A good summary of the digital processing of an FMCW signal for radar systems has been reported by Barrick . Two processing techniques were analysed and compared. Based on that work, the design of a frequency-modulated interrupted continuous wave radar was described and implemented in . Then, techniques for range and unambiguous velocity measurement for an FMCW radar were outlined in . More recently, Walsh et al.  developed the first- and second-order monostatic radar ocean surface cross sections for an FMCW waveform. Also, the first-order FMCW radar cross section model for mixed-path ionosphere-ocean propagation has been established and simulated in .
In this paper, the first- and second-order bistatic radar ocean surface cross sections for an antenna on a floating platform and incorporating an FMCW source are presented. In Section 2, the derivation process of the first- and second-order received electric field is reviewed. Then, a method similar to that in  is used to obtain the first- and second-order radar cross section in Section 3. Section 4 contains model simulations and comparisons with the pulsed waveform. Section 5 provides conclusions.
2. Radar Received Field Equations
2.1. General First- and Second-Order Electric Field Equation
By using a small displacement vector, , to represent the sway motion of the platform (see Figure 1) and adding this small displacement in the source term, the first-order bistatic scattered field for the case of a floating transmitter and a fixed receiver appearing in  may be written for a vertical dipole source asHere, is the dipole constant, with being the current on the dipole of length . and are the radian frequency and wavenumber of the dipole current, respectively, in a space with permittivity of . represents the Fourier coefficient of a surface component whose wave vector has magnitude and direction (i.e., ). With reference to Figure 1(a), is a distance vector, pointing from the transmitter to the receiver without incorporating the platform motion. and is the bistatic angle. represents the Sommerfeld attenuation function.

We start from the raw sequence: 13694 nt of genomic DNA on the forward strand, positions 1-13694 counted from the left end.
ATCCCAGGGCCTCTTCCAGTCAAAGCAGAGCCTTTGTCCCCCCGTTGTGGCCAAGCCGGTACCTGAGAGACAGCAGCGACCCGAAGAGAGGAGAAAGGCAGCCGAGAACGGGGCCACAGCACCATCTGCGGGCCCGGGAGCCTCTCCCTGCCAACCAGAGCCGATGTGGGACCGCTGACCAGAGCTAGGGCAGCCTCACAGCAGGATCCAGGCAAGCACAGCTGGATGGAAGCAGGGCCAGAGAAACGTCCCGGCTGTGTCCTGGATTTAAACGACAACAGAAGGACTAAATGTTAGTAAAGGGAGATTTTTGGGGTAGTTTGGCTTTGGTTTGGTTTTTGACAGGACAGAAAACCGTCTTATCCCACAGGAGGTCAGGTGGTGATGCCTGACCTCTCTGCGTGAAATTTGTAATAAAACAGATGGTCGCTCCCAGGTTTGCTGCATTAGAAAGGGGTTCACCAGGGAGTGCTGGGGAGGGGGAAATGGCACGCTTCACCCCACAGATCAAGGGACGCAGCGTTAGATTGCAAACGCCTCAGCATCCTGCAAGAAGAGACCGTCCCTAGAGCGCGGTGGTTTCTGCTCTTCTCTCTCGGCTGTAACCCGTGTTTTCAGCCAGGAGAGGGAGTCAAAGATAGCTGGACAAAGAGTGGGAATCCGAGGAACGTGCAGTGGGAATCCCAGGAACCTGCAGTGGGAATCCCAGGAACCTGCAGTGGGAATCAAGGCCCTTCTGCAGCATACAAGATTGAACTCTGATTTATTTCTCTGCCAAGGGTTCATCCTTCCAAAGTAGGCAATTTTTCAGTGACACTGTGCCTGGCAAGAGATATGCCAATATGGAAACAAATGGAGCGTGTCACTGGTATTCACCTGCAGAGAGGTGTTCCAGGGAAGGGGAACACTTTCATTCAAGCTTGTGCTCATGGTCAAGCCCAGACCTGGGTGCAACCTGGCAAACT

The second-order bistatic received electric field corresponding to the first-order found in (1) appears in  asThis expression accounts for the electric field arising due to the transmitted signal being scattered twice by the rough surface. and are the first and the second scattering wave vectors of the rough surface. The rough surface may be represented by a Fourier series with and being the Fourier coefficients associated with and , respectively. Here, . Again, with reference to Figure 1, defining allows to be expressed as  where with being the intrinsic impedance of the surface. At this stage, the current waveform on the dipole source has not been specified.